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Author Guidelines

Organization of the manuscript

General formatting

The submitted manuscript must be typed double-spaced throughout and numbered (including references, tables and figure legends). Preferably using a “standard” font (we prefer Times/Arial 12). For mathematical symbols, Greek letters, and other special characters, use normal text. The references must be in accordance with the Journal of Gerontology and Geriatrics reference style (see References).
Approved nomenclature for gene and protein names and symbols should be used, including appropriate use of italics (all gene symbols and loci, should be in italics) and capitalization as it applies for each organism’s standard nomenclature format, in text, tables, and figures. Full gene names are generally not in italics and Greek symbols are not used. Proteins should not be italicized.
Improperly prepared manuscripts will not be entered into the peer review process and will be sent back to the author for correction.
A letter of submission must be uploaded with all manuscripts. This letter may be used to outline the strengths of the manuscript. All commercial relationships (i.e. consultancies, patent-licensing agreements) that might pose a conflict of interest in connection with the submitted manuscript must be included in the letter.

 

References.
The JGG uses the reference style as outlined in the  ICMJE sample references, also referred to as the “Vancouver” style.

References must be listed at the end of the manuscript and numbered in the order that they appear in the text.

In the text, citations should be indicated by the reference number in brackets.

If an article is submitted to a journal and also publicly available as a pre-print, the pre-print may be cited.

Journal name abbreviations should be those found in the NCBI databases.

 

Reference formatting

 

Because all references will be linked electronically as much as possible to the papers they cite, proper formatting of the references is crucial. References should be formatted as follows:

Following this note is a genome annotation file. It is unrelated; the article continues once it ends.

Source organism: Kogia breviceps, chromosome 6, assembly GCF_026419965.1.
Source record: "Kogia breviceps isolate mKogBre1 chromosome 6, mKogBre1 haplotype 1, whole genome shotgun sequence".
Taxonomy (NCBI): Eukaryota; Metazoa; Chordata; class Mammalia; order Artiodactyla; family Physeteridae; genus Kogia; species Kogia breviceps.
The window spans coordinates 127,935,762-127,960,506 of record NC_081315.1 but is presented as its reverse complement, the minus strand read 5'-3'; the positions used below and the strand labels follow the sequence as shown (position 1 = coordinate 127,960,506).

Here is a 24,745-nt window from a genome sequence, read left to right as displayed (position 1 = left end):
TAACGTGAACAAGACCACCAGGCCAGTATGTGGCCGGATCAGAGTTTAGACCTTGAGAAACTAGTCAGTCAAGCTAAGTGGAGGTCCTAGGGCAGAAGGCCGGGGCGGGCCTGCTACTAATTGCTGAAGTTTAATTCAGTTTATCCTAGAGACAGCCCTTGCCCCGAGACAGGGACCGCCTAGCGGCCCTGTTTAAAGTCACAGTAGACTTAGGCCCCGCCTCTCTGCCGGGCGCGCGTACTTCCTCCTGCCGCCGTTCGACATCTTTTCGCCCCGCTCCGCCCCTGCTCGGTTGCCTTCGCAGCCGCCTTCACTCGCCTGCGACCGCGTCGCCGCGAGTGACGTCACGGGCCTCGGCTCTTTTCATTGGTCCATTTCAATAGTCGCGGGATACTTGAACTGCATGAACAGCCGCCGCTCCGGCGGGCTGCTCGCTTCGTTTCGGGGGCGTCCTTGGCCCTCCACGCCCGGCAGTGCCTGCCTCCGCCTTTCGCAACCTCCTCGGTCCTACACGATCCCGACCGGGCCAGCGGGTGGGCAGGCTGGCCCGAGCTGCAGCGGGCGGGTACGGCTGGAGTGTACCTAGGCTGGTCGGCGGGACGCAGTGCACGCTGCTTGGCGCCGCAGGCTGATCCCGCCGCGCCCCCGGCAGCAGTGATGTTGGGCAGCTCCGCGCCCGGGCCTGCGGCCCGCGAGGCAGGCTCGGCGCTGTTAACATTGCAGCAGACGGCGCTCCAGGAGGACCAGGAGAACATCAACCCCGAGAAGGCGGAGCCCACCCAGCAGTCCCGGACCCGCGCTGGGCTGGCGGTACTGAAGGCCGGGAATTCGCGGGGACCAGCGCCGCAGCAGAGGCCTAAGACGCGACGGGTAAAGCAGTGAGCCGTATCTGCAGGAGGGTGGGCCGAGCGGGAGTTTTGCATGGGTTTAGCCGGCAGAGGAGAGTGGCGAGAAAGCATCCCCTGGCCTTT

Published papers

  1. Hou WR, Hou YL, Wu GF, Song Y, Su XL, Sun, B, et al. cDNA, genomic sequence cloning and overexpression of ribosomal protein gene L9 (rpL9) of the giant panda (Ailuropoda melanoleuca). Genet Mol Res. 2011;10: 1576-1588.

 

Note: Use of a DOI number for the full-text article is acceptable as an alternative to or in addition to traditional volume and page numbers:

 

Devaraju P, Gulati R, Antony PT, Mithun CB, Negi VS. Susceptibility to SLE in South Indian Tamils may be influenced by genetic selection pressure on TLR2 and TLR9 genes. Mol Immunol. 2014 Nov 22. pii: S0161-5890(14)00313-7. doi: 10.1016/j.molimm.2014.11.005

 

Accepted, unpublished papers

Same as above, but “In press” appears instead of the page numbers or DOI.

 

Websites or online articles

  1. Huynen MMTE, Martens P, Hilderlink HBM. The health impacts of globalisation: a conceptual framework. Global Health. 2005;1: 14. Available: http://www.globalizationandhealth.com/content/1/1/14.

 

Books

  1. Bates B. Bargaining for life: A social history of tuberculosis. 1st ed. Philadelphia: University of Pennsylvania Press; 1992.

 

Book chapters